What Is Spiritual Resilience?

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The phrase, “spiritual resilience” is in the sub-title of my book, God Is Just Love.  Yet, in the book, I do not define it.  So far, no one has asked me for a definition; not even for an example of a spiritually resilient person.  I do not, in the book, name and describe such spiritually mature individuals and the qualities that are evidence of their resilience.

Is this a flaw?  I’m not sure.  Let’s think about it together.

I have, hundreds of times, stated the purpose, the compelling necessity for, spiritual resilience in the following terms.

As they live into an increasingly hazardous future, our children need to know that they are loved    unconditionally.  They need to know God as “Just Love.”  They need to live in communities that are all    about love.  Then they will be able to find hope and be love, no matter the circumstances they face. They     will have the capacity to adapt. They will know how to live well, even in the midst of great loss, because they know Just Love.  Love never fails.

That last sentence introduces one of the primary evidences of spiritual resilience, the capacity to grieve deeply until the ebb and flow of life turns once again to joy; and then to be open to this process again and again.  The last two sub-sections of God Is Just Love have the following titles:

“What Must I Grieve Tomorrow?”
“What Can I Love Today?” 

Ontologically speaking, (Sorry about the big word.  We are talking about the nature of being, the way things really are.) are grief and love the same thing?  Are loss and gain aspects of the same experience of being fully alive?  Which is to be embraced more fully, death or life?  Which is to be feared more, love or grief?  If love makes us incredibly vulnerable, maybe we must love with fear and trembling and grieve love’s loss with incredible hope in the resurrection that always follows.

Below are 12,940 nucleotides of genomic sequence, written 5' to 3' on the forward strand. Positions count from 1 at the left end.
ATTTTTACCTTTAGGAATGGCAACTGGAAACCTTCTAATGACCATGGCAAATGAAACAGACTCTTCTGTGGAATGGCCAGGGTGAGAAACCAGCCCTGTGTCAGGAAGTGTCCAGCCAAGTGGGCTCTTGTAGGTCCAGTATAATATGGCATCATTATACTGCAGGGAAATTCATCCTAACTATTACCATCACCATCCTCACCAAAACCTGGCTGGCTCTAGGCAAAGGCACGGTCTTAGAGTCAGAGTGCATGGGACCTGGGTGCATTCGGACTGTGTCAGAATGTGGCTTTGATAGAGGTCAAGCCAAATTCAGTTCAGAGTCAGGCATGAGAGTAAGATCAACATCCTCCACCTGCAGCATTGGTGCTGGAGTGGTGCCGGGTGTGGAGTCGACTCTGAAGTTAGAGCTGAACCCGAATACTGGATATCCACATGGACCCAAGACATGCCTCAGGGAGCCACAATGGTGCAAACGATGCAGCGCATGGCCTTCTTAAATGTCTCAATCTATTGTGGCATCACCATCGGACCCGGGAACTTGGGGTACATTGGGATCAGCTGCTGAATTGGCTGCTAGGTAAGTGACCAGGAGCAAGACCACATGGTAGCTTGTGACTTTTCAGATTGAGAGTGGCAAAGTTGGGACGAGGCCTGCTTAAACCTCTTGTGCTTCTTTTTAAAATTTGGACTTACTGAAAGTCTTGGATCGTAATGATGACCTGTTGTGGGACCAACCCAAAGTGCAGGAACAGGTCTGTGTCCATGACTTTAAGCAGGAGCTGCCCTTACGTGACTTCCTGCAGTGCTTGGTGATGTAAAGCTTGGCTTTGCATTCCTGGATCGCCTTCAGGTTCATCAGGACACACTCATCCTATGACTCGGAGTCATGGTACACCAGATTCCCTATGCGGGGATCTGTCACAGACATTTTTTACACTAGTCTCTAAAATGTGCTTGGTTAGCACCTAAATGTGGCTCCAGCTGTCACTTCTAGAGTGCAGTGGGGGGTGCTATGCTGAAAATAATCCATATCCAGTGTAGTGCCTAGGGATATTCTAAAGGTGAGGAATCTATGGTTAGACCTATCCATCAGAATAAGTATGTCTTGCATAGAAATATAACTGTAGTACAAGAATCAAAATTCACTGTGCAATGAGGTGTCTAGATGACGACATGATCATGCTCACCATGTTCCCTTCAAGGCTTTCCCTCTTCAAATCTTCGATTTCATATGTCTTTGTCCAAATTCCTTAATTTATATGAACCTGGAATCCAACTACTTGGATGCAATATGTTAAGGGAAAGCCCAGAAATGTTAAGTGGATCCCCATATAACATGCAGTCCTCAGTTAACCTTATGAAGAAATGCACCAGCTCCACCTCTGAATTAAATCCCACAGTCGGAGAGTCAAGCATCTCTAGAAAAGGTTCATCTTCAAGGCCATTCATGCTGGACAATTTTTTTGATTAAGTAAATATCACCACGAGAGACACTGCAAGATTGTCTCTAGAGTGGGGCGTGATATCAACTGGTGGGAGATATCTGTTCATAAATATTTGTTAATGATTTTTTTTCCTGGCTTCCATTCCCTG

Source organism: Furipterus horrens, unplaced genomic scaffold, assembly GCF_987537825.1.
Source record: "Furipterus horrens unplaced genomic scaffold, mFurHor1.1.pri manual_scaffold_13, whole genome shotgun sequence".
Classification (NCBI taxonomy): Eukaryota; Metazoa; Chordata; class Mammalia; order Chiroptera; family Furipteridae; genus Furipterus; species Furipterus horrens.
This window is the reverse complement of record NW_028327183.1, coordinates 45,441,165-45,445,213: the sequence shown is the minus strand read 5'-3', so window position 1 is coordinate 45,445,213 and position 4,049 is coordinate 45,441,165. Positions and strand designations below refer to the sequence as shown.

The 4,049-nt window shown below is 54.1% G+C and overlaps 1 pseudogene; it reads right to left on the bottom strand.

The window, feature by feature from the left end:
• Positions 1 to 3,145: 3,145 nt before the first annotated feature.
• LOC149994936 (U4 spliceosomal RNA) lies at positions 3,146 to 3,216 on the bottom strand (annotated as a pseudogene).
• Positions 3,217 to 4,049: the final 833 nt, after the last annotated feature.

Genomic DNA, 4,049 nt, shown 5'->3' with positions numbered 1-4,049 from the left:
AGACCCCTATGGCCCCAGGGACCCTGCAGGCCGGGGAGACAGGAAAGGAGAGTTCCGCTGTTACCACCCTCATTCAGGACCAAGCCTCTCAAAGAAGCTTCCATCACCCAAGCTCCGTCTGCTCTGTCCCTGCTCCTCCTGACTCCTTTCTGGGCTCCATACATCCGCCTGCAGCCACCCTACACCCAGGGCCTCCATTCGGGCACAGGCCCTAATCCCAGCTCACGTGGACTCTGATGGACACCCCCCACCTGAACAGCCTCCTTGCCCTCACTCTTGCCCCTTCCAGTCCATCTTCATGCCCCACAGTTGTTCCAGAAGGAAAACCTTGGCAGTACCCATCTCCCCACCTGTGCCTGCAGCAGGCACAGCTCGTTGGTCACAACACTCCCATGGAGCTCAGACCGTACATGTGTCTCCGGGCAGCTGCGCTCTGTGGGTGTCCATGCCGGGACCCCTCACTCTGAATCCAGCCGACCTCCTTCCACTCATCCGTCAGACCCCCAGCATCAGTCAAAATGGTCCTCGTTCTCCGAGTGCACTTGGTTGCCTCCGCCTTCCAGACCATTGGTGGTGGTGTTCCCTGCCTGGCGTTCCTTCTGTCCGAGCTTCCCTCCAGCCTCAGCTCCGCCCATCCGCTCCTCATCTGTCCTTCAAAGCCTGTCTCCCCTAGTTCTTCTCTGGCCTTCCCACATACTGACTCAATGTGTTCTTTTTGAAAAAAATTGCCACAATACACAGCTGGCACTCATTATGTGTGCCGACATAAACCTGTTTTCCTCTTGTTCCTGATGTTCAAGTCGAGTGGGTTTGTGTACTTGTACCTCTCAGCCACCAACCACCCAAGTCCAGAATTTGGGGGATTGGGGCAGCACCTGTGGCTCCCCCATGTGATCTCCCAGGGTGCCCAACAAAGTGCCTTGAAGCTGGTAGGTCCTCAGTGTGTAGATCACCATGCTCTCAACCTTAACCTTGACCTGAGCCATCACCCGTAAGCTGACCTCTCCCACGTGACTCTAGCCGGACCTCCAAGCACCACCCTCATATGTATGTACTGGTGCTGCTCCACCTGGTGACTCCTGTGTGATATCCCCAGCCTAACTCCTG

I still have not defined spiritual resilience.  But I will risk giving an example.  Paul; the Apostle Paul who wrote most of the letters in the Christian scriptures.  Paul of Tarsus, who learned how to give thanks for being blinded, shipwrecked, stoned, tortured and imprisoned.  Saint Paul who wrote, “For me to live is Christ and to die is gain.”  The mystical poet Paul who wrote:

            Love is patient, love is kind. It does not envy, it does not boast, it is not proud. 
                       It does not dishonor others, it is not self-seeking, it is not easily angered.
                         It keeps no record of wrongs. 
                             Love does not delight in evil but rejoices with the truth. 
                                     It always protects, always trusts, always hopes, always perseveres.          
                                          Love never fails.

                  Spiritual resilience is knowing and living the fact that love never fails.  Spiritual resilience is knowing that nothing, not even the principalities and powers of this world, not even death, defeats love.  For spiritually resilient people, death has lost its sting and life is lived without fear.

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